Mizuna (Brassica rapa var nipposinica)
Winter and spring in the vegetable garden is a great time to grow and harvest a wide range of tasty and tender salad leaves. These are a few of the ones I am using at the moment. Mizuna pictured above is a Japanese green which is now grown commercially for use in supermarket salad mixes. It is very decorative in the garden and forms a small fountain of jagged leaves which can be picked individually or in bunches. It is closely related to the stronger tasting Mibuna or Mibu Green (pictured below). Mibuna has more elongated leaves and grows into a spray like clump. It originates from Mibu in the Kyoto prefecture of Japan.
Warrigal Greens /New Zealand Spinach (Tetragonia tetragonioides)
A local coastal native plant , this sprawling ground-cover just appears in the garden from time to time as a self-seeded specimen. The tips make a useful addition to salads and are loaded with Vitamin C. Older leaves can be steamed or added to stir fries.
'Bulls Blood' Beetroot leaves.
Now grown as a "micro-green". the rich dark magenta leaves make for a wonderful contrast with others greens. I plant this beetroot seed thickly and use the thinned out plants in a salad mix.
Chervil (Anthriscus cerefolium)
Winter is the best time for growing chervil and the delicate aniseed tasting leaves add an interesting flavour to salads. It is one of the fines herbes of French cuisine together with parsley, tarragon and chives.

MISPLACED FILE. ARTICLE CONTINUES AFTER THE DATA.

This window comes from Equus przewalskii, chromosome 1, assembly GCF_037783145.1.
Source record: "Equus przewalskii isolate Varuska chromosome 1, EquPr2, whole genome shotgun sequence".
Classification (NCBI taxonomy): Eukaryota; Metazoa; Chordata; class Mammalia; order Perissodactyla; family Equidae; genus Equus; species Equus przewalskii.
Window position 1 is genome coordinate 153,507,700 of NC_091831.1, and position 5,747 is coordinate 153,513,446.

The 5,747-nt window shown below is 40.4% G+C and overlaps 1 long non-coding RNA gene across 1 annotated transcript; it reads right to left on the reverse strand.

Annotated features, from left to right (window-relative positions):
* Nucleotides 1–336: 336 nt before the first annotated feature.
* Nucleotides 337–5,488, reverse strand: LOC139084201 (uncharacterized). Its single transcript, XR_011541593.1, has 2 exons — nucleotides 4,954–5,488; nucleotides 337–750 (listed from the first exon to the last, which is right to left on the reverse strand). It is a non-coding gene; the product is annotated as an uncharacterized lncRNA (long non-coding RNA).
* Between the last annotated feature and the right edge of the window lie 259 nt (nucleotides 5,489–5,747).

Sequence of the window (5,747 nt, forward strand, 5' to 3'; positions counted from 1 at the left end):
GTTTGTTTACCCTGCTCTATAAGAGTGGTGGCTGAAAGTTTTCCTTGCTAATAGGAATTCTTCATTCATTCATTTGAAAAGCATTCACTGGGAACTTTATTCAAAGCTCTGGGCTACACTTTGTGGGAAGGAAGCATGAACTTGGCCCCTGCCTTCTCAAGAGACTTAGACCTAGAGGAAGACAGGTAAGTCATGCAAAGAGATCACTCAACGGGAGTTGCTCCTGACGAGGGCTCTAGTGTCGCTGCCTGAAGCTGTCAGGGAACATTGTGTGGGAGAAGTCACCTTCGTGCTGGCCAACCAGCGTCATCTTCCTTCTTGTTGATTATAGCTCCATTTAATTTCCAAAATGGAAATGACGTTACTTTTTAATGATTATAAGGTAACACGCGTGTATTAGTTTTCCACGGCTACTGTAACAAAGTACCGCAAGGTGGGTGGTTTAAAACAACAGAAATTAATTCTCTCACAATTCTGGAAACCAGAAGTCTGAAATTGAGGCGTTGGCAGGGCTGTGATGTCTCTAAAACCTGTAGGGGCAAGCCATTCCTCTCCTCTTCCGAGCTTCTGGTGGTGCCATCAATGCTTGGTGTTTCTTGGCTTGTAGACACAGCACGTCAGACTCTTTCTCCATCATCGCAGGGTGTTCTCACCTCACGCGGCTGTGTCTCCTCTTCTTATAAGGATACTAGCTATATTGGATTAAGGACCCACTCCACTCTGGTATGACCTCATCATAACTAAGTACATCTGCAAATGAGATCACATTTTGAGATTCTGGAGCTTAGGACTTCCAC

Mustard 'Ruby Streaks'
First time I have grown this lacy mild tasting mustard leaf. It is very decorative both in the garden and on the plate.
Cavolo Nero/ Laciniato / Nero di Toscana Kale
The very young leaves have a wonderful texture ,and the dark colour makes a great contrast in a salad with pale lettuce leaves or ruby grapefruit pieces.
French Sorrel (Rumex scutatus)
Crinkly leaves with a lemony tang from a perennial plant which appreciates a bit of soil moisture for best flavour.
English Spinach 'Galilee'
Baby English spinach leaves are now quite popular and it is a very easy plant to grow in cooler weather . This variety has arrow shaped leaves. I sow the seed thickly and thin out the excess as baby leaf and allow some plants to reach maturity. Spinach prefers light or sandy soil for best growth with adequate soil moisture.
Pea Tendrils Pisum sativum
Pea tendrils are very sweet and are like eating fresh peas. They are also very easy to grow. If you buy pea straw to use as mulch there is always plenty of peas which come up amongst the mulch once it has been on the ground for a couple of weeks. The shooting peas can be cut when quite small for their tendrils.In Japan they are known as Tohbyo and are used as a garnish not unlike the way we use parsley.